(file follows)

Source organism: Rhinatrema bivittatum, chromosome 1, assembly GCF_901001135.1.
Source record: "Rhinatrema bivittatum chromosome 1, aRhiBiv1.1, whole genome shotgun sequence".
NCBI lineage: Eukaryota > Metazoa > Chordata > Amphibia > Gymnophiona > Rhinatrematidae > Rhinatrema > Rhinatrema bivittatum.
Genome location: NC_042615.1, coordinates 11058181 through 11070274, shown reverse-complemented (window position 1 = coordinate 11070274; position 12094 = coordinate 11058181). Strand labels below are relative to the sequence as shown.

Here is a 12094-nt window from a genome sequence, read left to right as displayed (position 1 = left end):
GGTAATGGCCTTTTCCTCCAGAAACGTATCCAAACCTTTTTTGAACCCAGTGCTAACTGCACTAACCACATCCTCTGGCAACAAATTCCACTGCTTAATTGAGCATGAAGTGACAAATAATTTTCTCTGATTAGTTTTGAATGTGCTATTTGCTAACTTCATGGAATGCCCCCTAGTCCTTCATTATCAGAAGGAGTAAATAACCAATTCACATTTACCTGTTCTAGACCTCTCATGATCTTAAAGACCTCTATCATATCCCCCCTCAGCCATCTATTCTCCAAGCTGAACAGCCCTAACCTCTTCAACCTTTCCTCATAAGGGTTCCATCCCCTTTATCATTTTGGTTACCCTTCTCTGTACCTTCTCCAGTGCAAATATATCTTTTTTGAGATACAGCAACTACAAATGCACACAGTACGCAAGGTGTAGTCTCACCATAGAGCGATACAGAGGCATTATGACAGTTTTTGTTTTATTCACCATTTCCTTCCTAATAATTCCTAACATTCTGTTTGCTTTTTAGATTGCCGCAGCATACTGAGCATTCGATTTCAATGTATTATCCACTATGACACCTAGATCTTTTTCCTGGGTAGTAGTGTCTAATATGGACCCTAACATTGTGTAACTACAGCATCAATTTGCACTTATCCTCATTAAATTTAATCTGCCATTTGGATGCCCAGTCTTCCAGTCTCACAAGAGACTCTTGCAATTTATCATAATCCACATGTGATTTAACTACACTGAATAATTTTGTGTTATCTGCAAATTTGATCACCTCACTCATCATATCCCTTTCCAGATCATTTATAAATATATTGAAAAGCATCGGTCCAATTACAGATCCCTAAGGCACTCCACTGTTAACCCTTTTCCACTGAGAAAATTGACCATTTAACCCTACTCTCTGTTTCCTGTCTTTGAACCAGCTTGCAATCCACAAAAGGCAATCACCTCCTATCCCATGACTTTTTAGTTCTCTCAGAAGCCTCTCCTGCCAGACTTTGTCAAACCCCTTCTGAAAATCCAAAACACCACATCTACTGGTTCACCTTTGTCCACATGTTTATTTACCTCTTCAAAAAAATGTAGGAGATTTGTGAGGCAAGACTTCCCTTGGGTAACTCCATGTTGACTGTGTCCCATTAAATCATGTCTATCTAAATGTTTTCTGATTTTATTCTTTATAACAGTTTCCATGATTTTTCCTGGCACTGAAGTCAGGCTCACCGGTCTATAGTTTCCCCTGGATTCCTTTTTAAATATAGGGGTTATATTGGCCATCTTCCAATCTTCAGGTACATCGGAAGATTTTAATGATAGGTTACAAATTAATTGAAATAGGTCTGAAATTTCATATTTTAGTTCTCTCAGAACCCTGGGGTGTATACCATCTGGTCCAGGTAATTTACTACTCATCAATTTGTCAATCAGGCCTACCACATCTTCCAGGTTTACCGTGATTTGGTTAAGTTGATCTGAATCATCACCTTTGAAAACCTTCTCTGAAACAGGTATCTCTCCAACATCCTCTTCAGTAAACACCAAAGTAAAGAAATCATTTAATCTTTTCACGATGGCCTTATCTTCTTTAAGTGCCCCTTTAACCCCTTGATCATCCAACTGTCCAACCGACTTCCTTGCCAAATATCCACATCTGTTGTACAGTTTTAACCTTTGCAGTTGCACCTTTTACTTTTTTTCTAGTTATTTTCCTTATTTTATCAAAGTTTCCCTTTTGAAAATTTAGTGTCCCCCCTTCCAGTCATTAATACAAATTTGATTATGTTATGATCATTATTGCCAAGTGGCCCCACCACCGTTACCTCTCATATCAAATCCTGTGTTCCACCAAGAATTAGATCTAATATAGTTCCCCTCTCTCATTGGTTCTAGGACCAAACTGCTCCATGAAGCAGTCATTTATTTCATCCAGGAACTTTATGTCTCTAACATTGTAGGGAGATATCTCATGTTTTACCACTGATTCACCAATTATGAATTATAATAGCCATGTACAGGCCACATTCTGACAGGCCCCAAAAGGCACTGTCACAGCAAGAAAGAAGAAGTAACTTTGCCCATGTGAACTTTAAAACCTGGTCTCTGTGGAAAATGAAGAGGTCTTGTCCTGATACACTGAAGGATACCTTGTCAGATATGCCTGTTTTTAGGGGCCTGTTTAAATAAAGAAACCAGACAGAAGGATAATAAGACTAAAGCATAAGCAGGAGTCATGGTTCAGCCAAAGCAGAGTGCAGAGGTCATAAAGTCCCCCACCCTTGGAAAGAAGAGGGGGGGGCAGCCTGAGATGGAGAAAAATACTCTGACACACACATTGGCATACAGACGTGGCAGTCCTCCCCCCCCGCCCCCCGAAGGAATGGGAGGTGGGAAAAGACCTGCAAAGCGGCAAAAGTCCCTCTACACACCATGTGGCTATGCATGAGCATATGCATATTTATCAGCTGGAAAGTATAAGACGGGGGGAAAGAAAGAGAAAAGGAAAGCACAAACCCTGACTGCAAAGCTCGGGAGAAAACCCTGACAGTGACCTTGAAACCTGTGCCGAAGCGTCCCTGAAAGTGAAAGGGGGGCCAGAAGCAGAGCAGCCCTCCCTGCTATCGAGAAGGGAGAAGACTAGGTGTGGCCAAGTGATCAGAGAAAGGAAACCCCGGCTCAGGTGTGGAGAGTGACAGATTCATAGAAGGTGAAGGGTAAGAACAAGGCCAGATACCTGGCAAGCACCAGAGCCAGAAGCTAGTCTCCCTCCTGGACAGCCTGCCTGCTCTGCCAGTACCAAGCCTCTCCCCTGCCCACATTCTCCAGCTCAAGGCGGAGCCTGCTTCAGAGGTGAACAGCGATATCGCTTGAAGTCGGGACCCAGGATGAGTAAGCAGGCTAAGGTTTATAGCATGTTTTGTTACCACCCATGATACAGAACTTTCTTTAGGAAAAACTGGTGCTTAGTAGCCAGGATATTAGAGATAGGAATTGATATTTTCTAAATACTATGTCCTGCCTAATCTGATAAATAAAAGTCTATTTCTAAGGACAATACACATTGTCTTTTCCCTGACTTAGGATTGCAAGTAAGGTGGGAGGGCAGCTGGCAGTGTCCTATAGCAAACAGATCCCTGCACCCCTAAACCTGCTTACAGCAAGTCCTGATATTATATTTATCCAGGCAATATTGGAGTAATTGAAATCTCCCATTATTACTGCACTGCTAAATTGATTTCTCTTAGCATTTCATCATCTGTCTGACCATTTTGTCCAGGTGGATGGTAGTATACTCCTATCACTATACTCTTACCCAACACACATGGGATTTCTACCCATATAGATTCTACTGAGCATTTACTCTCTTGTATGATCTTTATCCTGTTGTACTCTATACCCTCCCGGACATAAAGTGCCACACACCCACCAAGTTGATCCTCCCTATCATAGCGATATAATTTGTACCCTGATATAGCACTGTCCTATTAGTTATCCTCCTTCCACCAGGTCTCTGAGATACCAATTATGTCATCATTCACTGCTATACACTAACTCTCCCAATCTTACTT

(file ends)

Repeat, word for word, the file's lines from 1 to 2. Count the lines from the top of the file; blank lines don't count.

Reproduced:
Source organism: Rhinatrema bivittatum, chromosome 1, assembly GCF_901001135.1.
Source record: "Rhinatrema bivittatum chromosome 1, aRhiBiv1.1, whole genome shotgun sequence".